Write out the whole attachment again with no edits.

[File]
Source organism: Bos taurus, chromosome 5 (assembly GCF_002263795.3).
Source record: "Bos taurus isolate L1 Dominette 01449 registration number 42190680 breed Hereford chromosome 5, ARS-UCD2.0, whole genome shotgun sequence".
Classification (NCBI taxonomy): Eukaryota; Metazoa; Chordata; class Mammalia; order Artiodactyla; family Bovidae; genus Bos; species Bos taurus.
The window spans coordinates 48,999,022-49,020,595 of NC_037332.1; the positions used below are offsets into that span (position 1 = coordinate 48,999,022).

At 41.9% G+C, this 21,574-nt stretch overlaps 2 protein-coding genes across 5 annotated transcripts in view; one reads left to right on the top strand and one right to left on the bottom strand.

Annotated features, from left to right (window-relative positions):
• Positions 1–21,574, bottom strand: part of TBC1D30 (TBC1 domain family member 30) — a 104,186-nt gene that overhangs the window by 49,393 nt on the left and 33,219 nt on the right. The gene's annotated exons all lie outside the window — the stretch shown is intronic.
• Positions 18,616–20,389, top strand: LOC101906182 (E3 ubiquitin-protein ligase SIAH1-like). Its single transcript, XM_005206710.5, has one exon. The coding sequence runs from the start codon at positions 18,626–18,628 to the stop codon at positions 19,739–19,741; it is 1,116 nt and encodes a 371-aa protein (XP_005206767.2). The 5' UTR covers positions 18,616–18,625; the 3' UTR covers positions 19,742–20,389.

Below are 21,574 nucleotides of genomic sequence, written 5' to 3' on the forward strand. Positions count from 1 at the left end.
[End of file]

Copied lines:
Source organism: Bos taurus, chromosome 5 (assembly GCF_002263795.3).
Source record: "Bos taurus isolate L1 Dominette 01449 registration number 42190680 breed Hereford chromosome 5, ARS-UCD2.0, whole genome shotgun sequence".
Classification (NCBI taxonomy): Eukaryota; Metazoa; Chordata; class Mammalia; order Artiodactyla; family Bovidae; genus Bos; species Bos taurus.
The window spans coordinates 48,999,022-49,020,595 of NC_037332.1; the positions used below are offsets into that span (position 1 = coordinate 48,999,022).

At 41.9% G+C, this 21,574-nt stretch overlaps 2 protein-coding genes across 5 annotated transcripts in view; one reads left to right on the top strand and one right to left on the bottom strand.

Annotated features, from left to right (window-relative positions):
• Positions 1–21,574, bottom strand: part of TBC1D30 (TBC1 domain family member 30) — a 104,186-nt gene that overhangs the window by 49,393 nt on the left and 33,219 nt on the right. The gene's annotated exons all lie outside the window — the stretch shown is intronic.
• Positions 18,616–20,389, top strand: LOC101906182 (E3 ubiquitin-protein ligase SIAH1-like). Its single transcript, XM_005206710.5, has one exon. The coding sequence runs from the start codon at positions 18,626–18,628 to the stop codon at positions 19,739–19,741; it is 1,116 nt and encodes a 371-aa protein (XP_005206767.2). The 5' UTR covers positions 18,616–18,625; the 3' UTR covers positions 19,742–20,389.

Below are 21,574 nucleotides of genomic sequence, written 5' to 3' on the forward strand. Positions count from 1 at the left end.